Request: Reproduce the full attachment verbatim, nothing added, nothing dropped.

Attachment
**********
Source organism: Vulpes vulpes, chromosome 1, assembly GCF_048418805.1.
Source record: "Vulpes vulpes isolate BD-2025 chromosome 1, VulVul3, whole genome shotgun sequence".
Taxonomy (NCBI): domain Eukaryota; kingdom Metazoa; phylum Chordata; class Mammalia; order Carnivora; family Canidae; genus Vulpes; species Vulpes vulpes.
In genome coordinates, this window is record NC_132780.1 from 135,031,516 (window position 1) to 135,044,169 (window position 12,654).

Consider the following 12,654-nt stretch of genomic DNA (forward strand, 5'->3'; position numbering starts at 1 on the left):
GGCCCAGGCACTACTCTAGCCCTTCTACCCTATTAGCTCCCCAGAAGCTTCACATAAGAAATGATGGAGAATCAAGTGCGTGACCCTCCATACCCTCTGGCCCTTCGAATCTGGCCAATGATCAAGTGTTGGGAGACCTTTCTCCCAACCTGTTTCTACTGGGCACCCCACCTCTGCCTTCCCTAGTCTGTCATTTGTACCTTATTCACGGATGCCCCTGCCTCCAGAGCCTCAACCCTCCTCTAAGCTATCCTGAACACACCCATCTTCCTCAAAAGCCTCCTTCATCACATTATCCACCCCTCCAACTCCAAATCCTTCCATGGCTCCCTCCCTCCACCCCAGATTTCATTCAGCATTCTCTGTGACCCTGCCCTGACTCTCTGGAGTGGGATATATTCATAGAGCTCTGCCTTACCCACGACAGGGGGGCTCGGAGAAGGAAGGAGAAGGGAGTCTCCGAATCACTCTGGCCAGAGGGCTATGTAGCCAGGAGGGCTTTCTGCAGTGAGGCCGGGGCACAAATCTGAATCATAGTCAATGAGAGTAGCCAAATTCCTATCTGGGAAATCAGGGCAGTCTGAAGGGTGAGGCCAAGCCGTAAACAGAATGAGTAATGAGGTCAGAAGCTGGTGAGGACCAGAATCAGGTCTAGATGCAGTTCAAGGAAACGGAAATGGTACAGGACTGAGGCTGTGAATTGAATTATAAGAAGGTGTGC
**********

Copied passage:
Source organism: Vulpes vulpes, chromosome 1, assembly GCF_048418805.1.
Source record: "Vulpes vulpes isolate BD-2025 chromosome 1, VulVul3, whole genome shotgun sequence".
Taxonomy (NCBI): domain Eukaryota; kingdom Metazoa; phylum Chordata; class Mammalia; order Carnivora; family Canidae; genus Vulpes; species Vulpes vulpes.
In genome coordinates, this window is record NC_132780.1 from 135,031,516 (window position 1) to 135,044,169 (window position 12,654).

Consider the following 12,654-nt stretch of genomic DNA (forward strand, 5'->3'; position numbering starts at 1 on the left):
GGCCCAGGCACTACTCTAGCCCTTCTACCCTATTAGCTCCCCAGAAGCTTCACATAAGAAATGATGGAGAATCAAGTGCGTGACCCTCCATACCCTCTGGCCCTTCGAATCTGGCCAATGATCAAGTGTTGGGAGACCTTTCTCCCAACCTGTTTCTACTGGGCACCCCACCTCTGCCTTCCCTAGTCTGTCATTTGTACCTTATTCACGGATGCCCCTGCCTCCAGAGCCTCAACCCTCCTCTAAGCTATCCTGAACACACCCATCTTCCTCAAAAGCCTCCTTCATCACATTATCCACCCCTCCAACTCCAAATCCTTCCATGGCTCCCTCCCTCCACCCCAGATTTCATTCAGCATTCTCTGTGACCCTGCCCTGACTCTCTGGAGTGGGATATATTCATAGAGCTCTGCCTTACCCACGACAGGGGGGCTCGGAGAAGGAAGGAGAAGGGAGTCTCCGAATCACTCTGGCCAGAGGGCTATGTAGCCAGGAGGGCTTTCTGCAGTGAGGCCGGGGCACAAATCTGAATCATAGTCAATGAGAGTAGCCAAATTCCTATCTGGGAAATCAGGGCAGTCTGAAGGGTGAGGCCAAGCCGTAAACAGAATGAGTAATGAGGTCAGAAGCTGGTGAGGACCAGAATCAGGTCTAGATGCAGTTCAAGGAAACGGAAATGGTACAGGACTGAGGCTGTGAATTGAATTATAAGAAGGTGTGC